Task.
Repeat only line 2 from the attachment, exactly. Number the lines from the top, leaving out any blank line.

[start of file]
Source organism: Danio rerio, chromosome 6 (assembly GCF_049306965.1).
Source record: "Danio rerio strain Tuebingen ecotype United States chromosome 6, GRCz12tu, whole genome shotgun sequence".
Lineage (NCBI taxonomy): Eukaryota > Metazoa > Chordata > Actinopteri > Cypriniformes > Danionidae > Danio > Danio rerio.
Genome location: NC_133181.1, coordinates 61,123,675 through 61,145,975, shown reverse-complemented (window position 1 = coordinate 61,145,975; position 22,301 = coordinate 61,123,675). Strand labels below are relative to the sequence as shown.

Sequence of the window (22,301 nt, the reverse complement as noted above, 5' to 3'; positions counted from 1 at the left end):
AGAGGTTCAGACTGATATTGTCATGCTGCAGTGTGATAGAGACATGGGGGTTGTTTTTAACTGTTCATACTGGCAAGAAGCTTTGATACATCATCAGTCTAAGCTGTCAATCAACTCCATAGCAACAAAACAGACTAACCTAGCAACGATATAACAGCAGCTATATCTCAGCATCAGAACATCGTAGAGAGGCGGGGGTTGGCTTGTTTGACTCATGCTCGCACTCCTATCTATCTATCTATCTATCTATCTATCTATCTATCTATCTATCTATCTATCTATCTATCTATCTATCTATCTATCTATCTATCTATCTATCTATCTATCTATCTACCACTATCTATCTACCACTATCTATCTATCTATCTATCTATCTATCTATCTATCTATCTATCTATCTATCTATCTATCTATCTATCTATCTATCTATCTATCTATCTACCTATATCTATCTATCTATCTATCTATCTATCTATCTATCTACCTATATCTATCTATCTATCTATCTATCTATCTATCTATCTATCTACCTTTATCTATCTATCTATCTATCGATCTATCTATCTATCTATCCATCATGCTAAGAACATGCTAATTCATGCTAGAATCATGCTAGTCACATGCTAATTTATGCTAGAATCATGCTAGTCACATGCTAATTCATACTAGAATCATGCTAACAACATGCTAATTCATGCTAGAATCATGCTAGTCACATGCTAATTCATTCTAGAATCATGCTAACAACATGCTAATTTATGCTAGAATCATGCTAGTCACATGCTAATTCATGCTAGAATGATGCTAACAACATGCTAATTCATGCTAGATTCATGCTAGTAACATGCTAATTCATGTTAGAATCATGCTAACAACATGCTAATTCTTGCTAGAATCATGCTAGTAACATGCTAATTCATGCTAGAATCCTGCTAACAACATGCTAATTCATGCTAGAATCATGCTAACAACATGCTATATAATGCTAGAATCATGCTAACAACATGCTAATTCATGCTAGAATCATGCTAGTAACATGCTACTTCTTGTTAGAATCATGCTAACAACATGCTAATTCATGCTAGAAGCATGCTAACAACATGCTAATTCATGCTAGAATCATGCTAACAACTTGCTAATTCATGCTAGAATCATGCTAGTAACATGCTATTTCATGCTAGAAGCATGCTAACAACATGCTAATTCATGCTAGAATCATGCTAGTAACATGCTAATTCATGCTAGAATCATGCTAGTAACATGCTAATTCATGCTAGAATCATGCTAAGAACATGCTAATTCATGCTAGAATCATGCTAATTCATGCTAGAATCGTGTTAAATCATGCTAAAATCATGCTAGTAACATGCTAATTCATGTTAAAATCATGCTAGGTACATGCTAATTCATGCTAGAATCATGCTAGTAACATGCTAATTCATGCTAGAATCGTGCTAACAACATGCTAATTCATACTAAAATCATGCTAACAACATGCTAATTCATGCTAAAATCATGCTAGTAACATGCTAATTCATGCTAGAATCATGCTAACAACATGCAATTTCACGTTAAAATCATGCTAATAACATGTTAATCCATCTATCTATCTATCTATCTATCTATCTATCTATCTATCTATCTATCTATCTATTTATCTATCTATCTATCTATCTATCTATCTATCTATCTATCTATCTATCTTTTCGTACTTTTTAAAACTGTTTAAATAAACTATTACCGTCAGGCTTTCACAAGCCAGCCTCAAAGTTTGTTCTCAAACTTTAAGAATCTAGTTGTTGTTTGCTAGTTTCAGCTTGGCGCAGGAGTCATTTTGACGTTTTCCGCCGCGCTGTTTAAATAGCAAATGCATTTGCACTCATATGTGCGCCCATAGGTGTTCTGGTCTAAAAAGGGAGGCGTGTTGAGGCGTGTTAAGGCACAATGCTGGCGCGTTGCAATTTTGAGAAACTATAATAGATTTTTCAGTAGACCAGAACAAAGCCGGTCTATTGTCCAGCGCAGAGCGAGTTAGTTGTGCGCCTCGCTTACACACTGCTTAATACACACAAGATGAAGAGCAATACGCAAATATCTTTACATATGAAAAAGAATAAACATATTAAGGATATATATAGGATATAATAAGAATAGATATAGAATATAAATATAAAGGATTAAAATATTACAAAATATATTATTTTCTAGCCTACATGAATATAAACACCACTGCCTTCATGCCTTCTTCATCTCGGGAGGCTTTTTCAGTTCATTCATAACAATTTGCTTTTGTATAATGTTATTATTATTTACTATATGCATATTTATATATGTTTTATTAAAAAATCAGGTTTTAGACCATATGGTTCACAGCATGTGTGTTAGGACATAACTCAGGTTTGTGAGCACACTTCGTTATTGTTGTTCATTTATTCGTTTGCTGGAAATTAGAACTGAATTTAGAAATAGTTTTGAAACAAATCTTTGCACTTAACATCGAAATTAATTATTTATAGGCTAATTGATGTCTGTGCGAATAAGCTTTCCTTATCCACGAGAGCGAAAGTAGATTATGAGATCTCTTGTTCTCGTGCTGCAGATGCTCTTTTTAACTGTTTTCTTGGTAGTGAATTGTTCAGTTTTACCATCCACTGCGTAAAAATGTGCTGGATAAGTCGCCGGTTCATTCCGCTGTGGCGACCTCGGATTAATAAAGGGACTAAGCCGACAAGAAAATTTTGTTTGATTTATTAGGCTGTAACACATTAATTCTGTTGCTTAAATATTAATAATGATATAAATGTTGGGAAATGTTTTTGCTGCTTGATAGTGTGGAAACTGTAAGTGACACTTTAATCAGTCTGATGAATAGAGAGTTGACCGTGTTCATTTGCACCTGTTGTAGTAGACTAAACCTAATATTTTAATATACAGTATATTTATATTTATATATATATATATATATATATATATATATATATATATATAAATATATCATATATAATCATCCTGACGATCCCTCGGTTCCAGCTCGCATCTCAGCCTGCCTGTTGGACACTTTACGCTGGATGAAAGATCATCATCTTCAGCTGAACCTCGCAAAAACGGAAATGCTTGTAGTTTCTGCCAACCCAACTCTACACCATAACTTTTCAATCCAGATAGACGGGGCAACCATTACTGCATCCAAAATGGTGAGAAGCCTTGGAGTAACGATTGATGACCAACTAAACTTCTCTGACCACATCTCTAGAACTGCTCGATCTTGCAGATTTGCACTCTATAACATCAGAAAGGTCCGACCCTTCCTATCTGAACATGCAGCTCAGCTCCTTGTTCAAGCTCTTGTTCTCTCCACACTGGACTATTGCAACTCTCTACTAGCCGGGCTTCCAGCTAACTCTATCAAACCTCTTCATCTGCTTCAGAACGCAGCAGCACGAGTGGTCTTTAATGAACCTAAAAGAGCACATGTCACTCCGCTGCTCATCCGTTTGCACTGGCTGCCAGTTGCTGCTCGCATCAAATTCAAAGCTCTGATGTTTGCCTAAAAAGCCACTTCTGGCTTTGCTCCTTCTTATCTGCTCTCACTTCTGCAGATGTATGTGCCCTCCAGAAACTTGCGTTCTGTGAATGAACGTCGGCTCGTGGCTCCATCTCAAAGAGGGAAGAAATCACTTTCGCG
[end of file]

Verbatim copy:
Source record: "Danio rerio strain Tuebingen ecotype United States chromosome 6, GRCz12tu, whole genome shotgun sequence".